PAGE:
Tomorrow is laundry day, and sitting right there? About two feet to my right? Is not one, but two baskets of unfolded laundry from LAST WEEK'S laundry day. I was going to say my bathroom has needed cleaning all week, but the truth is that my everything has needed cleaning all week, and I've gotten to about 23% of it all. Sophia has a calendar from preschool, and she's supposed to cross off the days as they pass, and we haven't even glanced at it since the 13th. 

That's the kind of week I've had. 

Yesterday I took Raphael and Sophia on a walk, so we could collect leaves for a fall project, because I think they vote you off the homeschooling island if you don't iron leaves between sheets of waxed paper at some point in October. I'm pretty sure I read that somewhere. 

I'd been putting that walk in the "fail" column, because the leaves are still in the bag, hanging on the key rack, and because being out of the house meant I didn't get to see Tre in the few minutes between school and work. I hate missing Tre, but especially this week, because he's had a tough week for reasons I would not DREAM OF MENTIONING on my blog. (He's fine.) (But 18.) (Privacy. Better late than never.)

But then today I was going through pictures on my phone, deleting the quintillion selfies Sophia takes in a standard week, and I came across the pictures I took on that walk. And I realized that A) I remembered to take pictures and B) it was lovely.

I don't mean my pictures, because, well. We've seen my adroit ways with the camera. I mean the season. And my kids.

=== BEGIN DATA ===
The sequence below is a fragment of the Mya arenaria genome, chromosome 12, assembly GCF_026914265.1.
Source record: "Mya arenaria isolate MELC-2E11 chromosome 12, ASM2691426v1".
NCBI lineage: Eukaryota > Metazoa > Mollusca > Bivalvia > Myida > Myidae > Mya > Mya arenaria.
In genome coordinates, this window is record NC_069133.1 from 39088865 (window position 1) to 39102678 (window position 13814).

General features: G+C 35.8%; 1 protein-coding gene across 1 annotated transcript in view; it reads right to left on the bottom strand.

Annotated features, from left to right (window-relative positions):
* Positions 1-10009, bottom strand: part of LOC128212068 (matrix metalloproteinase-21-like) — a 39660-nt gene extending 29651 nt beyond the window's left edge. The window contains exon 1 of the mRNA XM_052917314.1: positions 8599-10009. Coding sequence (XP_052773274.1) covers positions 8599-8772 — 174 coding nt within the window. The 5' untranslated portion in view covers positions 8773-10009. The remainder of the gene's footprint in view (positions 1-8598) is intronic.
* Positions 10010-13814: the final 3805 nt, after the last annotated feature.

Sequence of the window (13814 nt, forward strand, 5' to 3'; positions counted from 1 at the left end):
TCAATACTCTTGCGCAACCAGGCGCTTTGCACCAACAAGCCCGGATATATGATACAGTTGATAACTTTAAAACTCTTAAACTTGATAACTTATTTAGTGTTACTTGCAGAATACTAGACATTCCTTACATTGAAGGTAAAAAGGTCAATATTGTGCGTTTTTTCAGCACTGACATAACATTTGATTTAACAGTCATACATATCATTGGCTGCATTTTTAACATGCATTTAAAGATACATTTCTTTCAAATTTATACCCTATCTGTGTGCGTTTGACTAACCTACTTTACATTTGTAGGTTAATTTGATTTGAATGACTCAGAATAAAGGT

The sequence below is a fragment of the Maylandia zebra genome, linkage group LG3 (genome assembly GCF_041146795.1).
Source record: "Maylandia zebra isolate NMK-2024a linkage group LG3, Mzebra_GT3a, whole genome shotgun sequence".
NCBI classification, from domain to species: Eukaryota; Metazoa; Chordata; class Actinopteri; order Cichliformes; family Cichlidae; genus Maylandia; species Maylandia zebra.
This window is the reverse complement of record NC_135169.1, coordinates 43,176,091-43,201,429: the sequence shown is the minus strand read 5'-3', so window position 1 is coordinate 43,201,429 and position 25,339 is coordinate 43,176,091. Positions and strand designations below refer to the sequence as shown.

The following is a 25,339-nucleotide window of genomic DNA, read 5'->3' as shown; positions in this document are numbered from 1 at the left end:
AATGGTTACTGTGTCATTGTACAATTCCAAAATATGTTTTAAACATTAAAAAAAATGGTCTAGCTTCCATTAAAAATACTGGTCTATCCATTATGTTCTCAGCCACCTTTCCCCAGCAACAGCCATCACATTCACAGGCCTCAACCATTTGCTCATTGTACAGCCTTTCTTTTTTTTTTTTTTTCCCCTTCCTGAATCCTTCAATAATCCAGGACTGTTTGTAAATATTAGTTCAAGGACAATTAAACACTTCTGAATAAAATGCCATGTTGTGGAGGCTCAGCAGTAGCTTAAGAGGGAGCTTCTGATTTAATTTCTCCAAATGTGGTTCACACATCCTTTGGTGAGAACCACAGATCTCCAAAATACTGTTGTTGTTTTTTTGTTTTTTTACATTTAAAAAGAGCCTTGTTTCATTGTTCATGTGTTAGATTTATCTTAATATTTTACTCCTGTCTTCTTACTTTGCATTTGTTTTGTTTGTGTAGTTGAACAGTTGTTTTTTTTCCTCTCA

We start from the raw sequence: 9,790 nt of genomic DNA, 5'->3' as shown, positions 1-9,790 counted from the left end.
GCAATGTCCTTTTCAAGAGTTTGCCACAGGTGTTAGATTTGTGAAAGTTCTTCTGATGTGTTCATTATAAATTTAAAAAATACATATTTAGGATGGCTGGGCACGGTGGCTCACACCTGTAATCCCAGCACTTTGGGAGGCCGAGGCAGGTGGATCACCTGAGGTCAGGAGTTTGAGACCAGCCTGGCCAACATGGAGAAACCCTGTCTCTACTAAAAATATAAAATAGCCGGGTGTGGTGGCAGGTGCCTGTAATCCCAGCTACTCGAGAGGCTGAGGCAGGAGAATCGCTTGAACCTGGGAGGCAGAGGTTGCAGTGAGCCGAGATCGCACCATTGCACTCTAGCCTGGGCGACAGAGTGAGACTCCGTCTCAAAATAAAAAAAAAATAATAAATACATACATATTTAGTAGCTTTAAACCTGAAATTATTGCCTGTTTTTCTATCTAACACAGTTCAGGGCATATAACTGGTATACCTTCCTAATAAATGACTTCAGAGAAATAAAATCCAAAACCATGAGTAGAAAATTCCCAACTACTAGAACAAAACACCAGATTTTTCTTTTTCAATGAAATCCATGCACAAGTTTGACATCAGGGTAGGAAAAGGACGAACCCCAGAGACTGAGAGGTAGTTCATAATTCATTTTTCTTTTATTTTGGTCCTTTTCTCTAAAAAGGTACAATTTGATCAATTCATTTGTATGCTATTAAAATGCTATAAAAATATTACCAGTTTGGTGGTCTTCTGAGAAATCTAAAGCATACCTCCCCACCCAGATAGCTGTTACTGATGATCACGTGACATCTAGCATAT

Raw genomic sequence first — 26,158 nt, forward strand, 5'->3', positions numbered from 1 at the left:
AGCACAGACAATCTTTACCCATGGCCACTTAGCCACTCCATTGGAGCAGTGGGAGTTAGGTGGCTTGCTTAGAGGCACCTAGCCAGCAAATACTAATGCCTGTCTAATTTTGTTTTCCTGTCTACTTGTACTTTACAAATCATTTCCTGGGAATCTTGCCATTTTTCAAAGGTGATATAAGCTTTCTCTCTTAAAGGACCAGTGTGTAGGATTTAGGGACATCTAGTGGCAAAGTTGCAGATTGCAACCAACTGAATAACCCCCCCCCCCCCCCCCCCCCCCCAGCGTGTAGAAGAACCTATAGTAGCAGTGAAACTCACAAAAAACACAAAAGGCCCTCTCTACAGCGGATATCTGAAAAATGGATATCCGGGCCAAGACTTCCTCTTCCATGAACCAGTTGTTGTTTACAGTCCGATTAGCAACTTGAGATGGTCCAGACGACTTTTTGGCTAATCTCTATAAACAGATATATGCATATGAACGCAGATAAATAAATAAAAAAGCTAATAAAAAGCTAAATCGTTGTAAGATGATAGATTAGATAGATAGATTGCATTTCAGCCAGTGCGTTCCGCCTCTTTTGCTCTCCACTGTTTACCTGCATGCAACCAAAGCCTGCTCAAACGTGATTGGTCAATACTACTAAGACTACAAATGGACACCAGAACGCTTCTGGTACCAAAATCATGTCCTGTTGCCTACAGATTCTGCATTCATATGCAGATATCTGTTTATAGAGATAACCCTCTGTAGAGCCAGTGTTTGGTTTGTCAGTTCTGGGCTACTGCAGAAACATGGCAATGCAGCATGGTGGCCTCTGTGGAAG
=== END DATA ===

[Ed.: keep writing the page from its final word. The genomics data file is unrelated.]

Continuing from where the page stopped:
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We had such a nice time, too. Peaceful. Cooperative.

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You know, if racing can be cooperative. Sophia told me recently that she's a very fast runner. She runs like THE WIND. She can beat ANYONE in a race. Then she shook her head. Anyone except Raphael. 

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I think it's good they've got each other.

So I don't think that walk goes in the "fail" column after all. I think if those leaves desiccate and crumble in the bag hanging from the key rack, that it was still good. I think my week was about more than what I didn't finish.

And that's why I'm writing again. To remember what really happened.

 


And THEN? I got bit by a stray dog. Really. But I'm okay.

A few weeks ago I had SUCH A DAY. Oy. We had house guests coming (reallllllllly important ones - I'll tell you more about that later), and so I was in Frenzied Cleaning Mode. On top of that, I was all stressed out about something that I don't have the power to fix, which is not really a hobby I can recommend, having spent a good four decades trying it out now. Really hard to level up on that one. Add in a lovely monthly cocktail of hormonal emotion-roiling, and I was pretty much the picture of grace and beauty. Except...not.